Probably not, methinks, and for a bunch of some very valid reasons. We’re already in Unlock Phase 1 right now, and several hitherto unavailable goods are now back on shelves. But our psyche is still in survival mode. We’re probably thinking, “Oh great, but what if they shut everything down again? We must be prepared,” “They’ve said that COVID-19 will never go away. So we must change things up.”

Of course, not all these transformations are motivated by fear and convenience. Some are genuine purchases. For example, you might’ve been putting off buying a personal vehicle, but since you’ve anxiety and public transport will only get riskier, you might consider speeding up the splurge. Or you may have discovered that you’re actually good at baking and want to pursue it as a full time hobby, which means your home will now always be stocked with baking supplies. What if you turned our resin art obsession into a lucrative side-hustle during the lockdown? Of course, these supplies are now essential.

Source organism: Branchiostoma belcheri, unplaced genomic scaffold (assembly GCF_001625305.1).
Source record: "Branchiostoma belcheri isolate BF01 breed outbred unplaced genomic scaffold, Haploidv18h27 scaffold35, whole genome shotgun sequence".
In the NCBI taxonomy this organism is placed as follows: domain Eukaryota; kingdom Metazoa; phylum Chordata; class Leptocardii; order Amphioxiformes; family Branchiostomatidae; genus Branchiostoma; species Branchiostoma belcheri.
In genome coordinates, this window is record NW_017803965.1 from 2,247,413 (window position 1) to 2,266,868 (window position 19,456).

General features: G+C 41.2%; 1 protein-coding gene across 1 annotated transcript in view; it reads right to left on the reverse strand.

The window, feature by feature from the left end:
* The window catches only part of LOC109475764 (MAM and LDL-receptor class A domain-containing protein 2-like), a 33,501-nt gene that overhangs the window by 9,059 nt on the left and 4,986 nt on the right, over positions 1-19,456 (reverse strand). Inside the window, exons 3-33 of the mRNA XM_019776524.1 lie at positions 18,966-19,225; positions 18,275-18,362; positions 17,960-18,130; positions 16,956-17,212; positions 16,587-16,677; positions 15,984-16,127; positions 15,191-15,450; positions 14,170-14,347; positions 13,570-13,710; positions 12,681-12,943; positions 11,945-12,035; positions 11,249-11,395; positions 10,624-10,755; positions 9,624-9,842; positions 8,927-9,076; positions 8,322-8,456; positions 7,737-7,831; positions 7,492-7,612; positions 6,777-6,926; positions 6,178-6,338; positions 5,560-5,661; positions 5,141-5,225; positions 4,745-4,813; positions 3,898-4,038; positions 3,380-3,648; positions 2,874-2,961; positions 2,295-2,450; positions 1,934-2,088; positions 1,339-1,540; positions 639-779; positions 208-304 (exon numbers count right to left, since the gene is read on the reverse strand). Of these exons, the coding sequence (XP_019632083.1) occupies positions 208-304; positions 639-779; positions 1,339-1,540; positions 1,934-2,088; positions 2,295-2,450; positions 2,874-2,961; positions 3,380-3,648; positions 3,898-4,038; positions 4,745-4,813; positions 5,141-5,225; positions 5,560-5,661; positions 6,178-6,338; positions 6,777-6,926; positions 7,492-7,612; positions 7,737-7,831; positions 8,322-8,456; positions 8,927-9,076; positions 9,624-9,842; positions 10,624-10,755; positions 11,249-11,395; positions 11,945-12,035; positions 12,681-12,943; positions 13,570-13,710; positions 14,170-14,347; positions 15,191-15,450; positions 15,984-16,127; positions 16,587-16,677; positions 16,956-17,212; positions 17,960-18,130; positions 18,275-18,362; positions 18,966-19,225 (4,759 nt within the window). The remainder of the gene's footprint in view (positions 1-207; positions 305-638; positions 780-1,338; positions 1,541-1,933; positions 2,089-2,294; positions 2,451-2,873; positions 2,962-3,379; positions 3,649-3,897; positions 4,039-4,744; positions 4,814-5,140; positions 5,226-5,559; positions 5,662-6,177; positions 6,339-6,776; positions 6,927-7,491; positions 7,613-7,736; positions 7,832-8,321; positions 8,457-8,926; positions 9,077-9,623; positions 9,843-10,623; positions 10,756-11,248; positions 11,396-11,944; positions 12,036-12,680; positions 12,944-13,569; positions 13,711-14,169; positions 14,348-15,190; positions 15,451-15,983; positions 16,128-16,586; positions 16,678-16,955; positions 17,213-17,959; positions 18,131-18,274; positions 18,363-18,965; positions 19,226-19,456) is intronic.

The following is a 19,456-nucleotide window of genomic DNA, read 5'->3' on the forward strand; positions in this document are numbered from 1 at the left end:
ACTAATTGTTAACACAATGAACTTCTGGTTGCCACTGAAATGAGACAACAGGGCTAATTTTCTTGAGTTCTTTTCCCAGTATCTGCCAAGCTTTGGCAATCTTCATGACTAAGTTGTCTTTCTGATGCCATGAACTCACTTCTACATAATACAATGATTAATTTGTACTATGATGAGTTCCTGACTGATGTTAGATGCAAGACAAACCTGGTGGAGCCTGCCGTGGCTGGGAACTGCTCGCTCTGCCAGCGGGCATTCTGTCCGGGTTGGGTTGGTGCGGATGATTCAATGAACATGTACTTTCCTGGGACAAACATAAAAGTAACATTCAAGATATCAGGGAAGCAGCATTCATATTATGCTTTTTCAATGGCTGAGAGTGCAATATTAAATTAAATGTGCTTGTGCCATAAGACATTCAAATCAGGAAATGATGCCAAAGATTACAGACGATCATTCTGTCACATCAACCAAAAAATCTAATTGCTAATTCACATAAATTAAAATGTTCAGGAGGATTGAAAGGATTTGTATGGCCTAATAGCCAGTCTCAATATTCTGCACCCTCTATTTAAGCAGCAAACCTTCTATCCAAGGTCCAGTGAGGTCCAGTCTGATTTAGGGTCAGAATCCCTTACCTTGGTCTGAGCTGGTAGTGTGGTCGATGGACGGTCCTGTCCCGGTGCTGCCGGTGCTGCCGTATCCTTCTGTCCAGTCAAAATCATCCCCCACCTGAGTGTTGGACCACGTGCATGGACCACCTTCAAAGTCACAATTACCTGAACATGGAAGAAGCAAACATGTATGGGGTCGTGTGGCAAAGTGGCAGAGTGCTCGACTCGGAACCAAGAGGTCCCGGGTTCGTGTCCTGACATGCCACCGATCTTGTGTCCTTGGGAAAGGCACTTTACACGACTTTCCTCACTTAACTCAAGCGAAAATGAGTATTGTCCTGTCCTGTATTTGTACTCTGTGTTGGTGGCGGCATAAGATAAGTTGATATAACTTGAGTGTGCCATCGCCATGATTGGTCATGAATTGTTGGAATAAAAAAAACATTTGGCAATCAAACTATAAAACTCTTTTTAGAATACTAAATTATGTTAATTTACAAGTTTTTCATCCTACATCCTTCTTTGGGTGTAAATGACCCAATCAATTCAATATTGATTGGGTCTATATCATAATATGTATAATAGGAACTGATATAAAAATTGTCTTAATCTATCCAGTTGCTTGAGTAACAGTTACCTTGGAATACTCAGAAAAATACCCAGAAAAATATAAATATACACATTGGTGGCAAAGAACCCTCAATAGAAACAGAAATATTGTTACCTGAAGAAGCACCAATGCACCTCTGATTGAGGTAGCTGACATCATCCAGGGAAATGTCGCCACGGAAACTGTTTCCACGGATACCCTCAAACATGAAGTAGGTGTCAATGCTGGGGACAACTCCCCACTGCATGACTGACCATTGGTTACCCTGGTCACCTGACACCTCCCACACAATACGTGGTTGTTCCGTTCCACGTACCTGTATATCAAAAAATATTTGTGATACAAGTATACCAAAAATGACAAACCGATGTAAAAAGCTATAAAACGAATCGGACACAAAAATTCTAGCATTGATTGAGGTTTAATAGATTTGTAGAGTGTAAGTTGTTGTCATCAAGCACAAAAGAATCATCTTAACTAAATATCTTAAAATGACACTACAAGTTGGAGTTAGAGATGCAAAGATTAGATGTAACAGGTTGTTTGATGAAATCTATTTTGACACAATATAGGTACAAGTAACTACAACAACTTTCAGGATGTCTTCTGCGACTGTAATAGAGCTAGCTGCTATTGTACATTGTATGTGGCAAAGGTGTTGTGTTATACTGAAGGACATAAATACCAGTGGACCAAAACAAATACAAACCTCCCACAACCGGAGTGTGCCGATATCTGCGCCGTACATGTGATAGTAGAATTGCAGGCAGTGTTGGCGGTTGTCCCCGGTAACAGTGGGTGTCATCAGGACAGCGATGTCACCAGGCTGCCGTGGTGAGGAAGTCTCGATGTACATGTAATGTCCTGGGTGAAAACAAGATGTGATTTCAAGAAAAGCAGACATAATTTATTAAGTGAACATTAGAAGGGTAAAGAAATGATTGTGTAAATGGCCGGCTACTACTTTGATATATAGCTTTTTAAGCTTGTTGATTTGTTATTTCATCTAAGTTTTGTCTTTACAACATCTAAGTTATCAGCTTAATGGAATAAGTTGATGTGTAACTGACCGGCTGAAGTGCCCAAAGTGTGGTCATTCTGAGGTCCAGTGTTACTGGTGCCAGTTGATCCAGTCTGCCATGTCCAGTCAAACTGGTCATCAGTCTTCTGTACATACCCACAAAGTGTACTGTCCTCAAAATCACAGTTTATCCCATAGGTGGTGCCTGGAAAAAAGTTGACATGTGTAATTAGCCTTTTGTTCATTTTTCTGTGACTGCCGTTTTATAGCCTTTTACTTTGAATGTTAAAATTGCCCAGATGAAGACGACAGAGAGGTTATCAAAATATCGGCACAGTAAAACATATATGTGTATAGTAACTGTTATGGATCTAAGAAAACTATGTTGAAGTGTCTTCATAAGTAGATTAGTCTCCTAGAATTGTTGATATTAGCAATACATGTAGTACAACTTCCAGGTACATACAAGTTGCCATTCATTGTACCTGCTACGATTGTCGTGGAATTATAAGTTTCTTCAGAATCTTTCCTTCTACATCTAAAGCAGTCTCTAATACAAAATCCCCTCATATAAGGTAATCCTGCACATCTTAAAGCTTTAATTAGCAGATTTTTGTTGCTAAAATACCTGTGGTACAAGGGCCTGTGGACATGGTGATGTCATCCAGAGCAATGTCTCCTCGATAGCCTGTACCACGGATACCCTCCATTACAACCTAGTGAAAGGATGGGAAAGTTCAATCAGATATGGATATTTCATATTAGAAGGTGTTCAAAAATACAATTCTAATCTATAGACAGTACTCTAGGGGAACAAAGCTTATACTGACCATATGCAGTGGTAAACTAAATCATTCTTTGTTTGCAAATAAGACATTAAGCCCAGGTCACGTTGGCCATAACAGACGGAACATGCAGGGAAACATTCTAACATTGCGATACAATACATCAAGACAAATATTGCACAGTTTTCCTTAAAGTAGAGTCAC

Reasons can be varied, but the reality is that even though most of our world is being put back to normal, brick by brick, it’s going to be shaped a little differently when it comes to the comforts of our home. And we’ve got the pause button that coronavirus forced us to hit to thank for this!

Has the lockdown changed your home in any way? Let’s compare notes!